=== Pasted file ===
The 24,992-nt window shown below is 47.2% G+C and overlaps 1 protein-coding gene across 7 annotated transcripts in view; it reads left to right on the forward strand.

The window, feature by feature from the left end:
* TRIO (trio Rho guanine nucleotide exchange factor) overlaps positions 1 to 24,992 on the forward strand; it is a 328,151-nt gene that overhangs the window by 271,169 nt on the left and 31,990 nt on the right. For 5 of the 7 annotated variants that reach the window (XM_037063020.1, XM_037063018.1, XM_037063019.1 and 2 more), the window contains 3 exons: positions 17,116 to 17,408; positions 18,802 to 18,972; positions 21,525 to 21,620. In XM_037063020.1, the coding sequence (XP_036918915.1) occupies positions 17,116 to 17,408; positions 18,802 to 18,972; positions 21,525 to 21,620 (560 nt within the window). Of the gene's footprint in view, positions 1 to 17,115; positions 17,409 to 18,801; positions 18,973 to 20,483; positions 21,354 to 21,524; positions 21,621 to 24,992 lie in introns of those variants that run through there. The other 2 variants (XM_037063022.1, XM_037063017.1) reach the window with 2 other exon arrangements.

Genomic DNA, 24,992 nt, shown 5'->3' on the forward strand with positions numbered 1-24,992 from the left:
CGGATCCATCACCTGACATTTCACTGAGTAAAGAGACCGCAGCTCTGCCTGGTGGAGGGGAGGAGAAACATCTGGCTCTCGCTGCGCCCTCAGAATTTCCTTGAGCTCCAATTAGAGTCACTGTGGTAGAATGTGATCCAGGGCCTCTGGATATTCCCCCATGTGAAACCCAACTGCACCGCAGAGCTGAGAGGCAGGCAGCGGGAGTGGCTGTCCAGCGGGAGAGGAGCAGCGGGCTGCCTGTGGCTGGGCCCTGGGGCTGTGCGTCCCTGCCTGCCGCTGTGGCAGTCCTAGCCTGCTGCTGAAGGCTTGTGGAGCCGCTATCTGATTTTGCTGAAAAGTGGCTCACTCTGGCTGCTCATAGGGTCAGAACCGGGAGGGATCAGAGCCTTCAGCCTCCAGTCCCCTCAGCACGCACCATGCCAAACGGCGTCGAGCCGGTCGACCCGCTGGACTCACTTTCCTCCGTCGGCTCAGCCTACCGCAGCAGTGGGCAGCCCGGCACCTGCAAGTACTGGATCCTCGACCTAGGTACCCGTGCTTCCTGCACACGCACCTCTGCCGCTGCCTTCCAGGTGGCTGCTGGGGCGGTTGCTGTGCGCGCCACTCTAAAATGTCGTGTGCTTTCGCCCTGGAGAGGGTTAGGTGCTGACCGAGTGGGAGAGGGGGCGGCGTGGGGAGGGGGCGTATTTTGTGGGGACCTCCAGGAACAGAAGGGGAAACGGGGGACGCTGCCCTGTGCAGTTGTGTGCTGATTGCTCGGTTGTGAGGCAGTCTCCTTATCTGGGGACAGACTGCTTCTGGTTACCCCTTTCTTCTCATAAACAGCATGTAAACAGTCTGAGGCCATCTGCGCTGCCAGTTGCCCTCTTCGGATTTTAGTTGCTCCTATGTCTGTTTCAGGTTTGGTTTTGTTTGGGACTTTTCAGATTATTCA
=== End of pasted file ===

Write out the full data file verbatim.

The 24,992-nt window shown below is 47.2% G+C and overlaps 1 protein-coding gene across 7 annotated transcripts in view; it reads left to right on the forward strand.

The window, feature by feature from the left end:
* TRIO (trio Rho guanine nucleotide exchange factor) overlaps positions 1 to 24,992 on the forward strand; it is a 328,151-nt gene that overhangs the window by 271,169 nt on the left and 31,990 nt on the right. For 5 of the 7 annotated variants that reach the window (XM_037063020.1, XM_037063018.1, XM_037063019.1 and 2 more), the window contains 3 exons: positions 17,116 to 17,408; positions 18,802 to 18,972; positions 21,525 to 21,620. In XM_037063020.1, the coding sequence (XP_036918915.1) occupies positions 17,116 to 17,408; positions 18,802 to 18,972; positions 21,525 to 21,620 (560 nt within the window). Of the gene's footprint in view, positions 1 to 17,115; positions 17,409 to 18,801; positions 18,973 to 20,483; positions 21,354 to 21,524; positions 21,621 to 24,992 lie in introns of those variants that run through there. The other 2 variants (XM_037063022.1, XM_037063017.1) reach the window with 2 other exon arrangements.

Genomic DNA, 24,992 nt, shown 5'->3' on the forward strand with positions numbered 1-24,992 from the left:
CGGATCCATCACCTGACATTTCACTGAGTAAAGAGACCGCAGCTCTGCCTGGTGGAGGGGAGGAGAAACATCTGGCTCTCGCTGCGCCCTCAGAATTTCCTTGAGCTCCAATTAGAGTCACTGTGGTAGAATGTGATCCAGGGCCTCTGGATATTCCCCCATGTGAAACCCAACTGCACCGCAGAGCTGAGAGGCAGGCAGCGGGAGTGGCTGTCCAGCGGGAGAGGAGCAGCGGGCTGCCTGTGGCTGGGCCCTGGGGCTGTGCGTCCCTGCCTGCCGCTGTGGCAGTCCTAGCCTGCTGCTGAAGGCTTGTGGAGCCGCTATCTGATTTTGCTGAAAAGTGGCTCACTCTGGCTGCTCATAGGGTCAGAACCGGGAGGGATCAGAGCCTTCAGCCTCCAGTCCCCTCAGCACGCACCATGCCAAACGGCGTCGAGCCGGTCGACCCGCTGGACTCACTTTCCTCCGTCGGCTCAGCCTACCGCAGCAGTGGGCAGCCCGGCACCTGCAAGTACTGGATCCTCGACCTAGGTACCCGTGCTTCCTGCACACGCACCTCTGCCGCTGCCTTCCAGGTGGCTGCTGGGGCGGTTGCTGTGCGCGCCACTCTAAAATGTCGTGTGCTTTCGCCCTGGAGAGGGTTAGGTGCTGACCGAGTGGGAGAGGGGGCGGCGTGGGGAGGGGGCGTATTTTGTGGGGACCTCCAGGAACAGAAGGGGAAACGGGGGACGCTGCCCTGTGCAGTTGTGTGCTGATTGCTCGGTTGTGAGGCAGTCTCCTTATCTGGGGACAGACTGCTTCTGGTTACCCCTTTCTTCTCATAAACAGCATGTAAACAGTCTGAGGCCATCTGCGCTGCCAGTTGCCCTCTTCGGATTTTAGTTGCTCCTATGTCTGTTTCAGGTTTGGTTTTGTTTGGGACTTTTCAGATTATTCA